Rockstar’s new launcher makes Grand Theft Auto 5 always-online, PC gamers say
PC gamers who have installed Rockstar Games’ new, proprietary launcher say it effectively turns their copies of Grand Theft Auto 5 into an always-online game — even the single-player portions.
Based on a Rockstar Games support entry posted online, this could be unintentional. “We are aware of an issue that is affecting some players’ ability to play in Offline Mode and we are currently looking into it,” Rockstar wrote in the ticket. Regardless, the timing is terrible for Rockstar, which announced the new launcher on Tuesday and offered a free copy of 2004’s Grand Theft Auto: San Andreas as an inducement for downloading it. PC gamers now suspect the publisher had ulterior DRM motives for games they bought elsewhere.
“There are two levels of online checking now,” reported redditor Average_Tnetennba. “The launcher flat out refuses to run when blocked on my firewall. […] But there’s also an ‘activation check’ when the game is already booting up now that fails when my firewall blocks GTA5.exe.” The player had blocked that executable because they only used GTA 5’s single-player modes.
“The game is now always-online for its single-player,” they said. “If your internet is down briefly or the Rockstar servers are down, you won’t be able to play single-player.”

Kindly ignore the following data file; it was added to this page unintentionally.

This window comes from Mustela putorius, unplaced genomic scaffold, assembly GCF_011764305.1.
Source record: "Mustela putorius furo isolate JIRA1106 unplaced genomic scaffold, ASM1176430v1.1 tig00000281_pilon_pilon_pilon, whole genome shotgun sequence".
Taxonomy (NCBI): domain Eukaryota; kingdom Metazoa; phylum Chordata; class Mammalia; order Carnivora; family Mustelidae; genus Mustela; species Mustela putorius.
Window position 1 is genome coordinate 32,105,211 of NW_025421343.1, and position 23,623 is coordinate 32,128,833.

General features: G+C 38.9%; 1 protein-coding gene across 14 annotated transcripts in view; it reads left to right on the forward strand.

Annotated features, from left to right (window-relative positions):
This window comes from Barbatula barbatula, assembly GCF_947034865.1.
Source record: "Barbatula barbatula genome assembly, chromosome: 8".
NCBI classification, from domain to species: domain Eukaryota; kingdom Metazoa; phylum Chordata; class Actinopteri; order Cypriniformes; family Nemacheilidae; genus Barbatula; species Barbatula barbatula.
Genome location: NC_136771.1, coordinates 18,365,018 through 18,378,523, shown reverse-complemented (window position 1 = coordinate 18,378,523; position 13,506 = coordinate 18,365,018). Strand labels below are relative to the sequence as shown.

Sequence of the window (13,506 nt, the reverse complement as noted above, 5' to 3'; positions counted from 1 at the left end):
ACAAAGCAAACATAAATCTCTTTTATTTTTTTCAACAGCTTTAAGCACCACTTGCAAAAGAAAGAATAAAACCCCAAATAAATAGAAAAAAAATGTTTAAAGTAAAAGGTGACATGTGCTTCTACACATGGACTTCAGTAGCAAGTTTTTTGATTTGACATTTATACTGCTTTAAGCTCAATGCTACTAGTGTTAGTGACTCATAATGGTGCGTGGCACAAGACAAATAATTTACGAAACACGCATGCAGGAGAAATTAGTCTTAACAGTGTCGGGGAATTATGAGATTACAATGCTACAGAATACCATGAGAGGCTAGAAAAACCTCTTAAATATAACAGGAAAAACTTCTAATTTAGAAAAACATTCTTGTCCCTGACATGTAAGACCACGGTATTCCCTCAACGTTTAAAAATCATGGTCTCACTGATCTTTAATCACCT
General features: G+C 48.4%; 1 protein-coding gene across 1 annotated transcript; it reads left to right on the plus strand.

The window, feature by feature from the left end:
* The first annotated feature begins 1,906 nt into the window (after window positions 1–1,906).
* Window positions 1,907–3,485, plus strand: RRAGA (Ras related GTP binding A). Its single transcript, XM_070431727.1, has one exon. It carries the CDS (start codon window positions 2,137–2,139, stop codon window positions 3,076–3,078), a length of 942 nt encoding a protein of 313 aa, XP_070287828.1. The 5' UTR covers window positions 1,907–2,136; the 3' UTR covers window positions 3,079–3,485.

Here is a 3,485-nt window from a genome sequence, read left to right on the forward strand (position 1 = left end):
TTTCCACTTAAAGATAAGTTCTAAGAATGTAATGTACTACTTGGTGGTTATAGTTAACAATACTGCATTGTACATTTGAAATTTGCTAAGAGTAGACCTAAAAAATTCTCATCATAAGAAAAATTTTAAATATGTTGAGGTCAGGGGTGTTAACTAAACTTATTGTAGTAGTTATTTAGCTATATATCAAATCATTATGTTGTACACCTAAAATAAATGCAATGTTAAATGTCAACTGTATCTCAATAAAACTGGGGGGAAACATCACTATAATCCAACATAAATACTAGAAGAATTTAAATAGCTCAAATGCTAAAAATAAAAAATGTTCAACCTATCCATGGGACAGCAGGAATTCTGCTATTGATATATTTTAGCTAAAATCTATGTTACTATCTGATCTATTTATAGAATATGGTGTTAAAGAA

PC gamers ordinarily aren’t a trusting lot, but Rockstar in particular has a bad rep on the platform. Some rehashed past poor treatment or missteps — like updating the PC version of San Andreas with a port of its mobile version to Steam.
The Epic Games Store, which also requires another launcher, is persona non grata among a vocal segment of PC gamers for that reason, with some alleging that the launcher installs spyware (owing to Chinese company Tencent’s 40 percent stake in Epic). Epic strenuously denies that accusation, but it persists. That’s the kind of thing Rockstar will be up against now as it tries to get into the proprietary storefront business.
The Rockstar Games Launcher is currently selling six games, with older titles at $9.99 and Grand Theft Auto 5: Premium Edition at $34.98. Existing copies of these games are supposed to transition, along with game saves, into the new launcher.
We’ve reached out to a Rockstar Games representative to ask for more detail on what the launcher is doing here, whether this is intentional, and what the company plans to do about it.
Update: A Rockstar Games representative confirmed the always-online requirement is a bug and not intentional, and added that no changes were made to Grand Theft Auto 5’s DRM. The publisher’s support staff is working on a fix but no timeframe was available.
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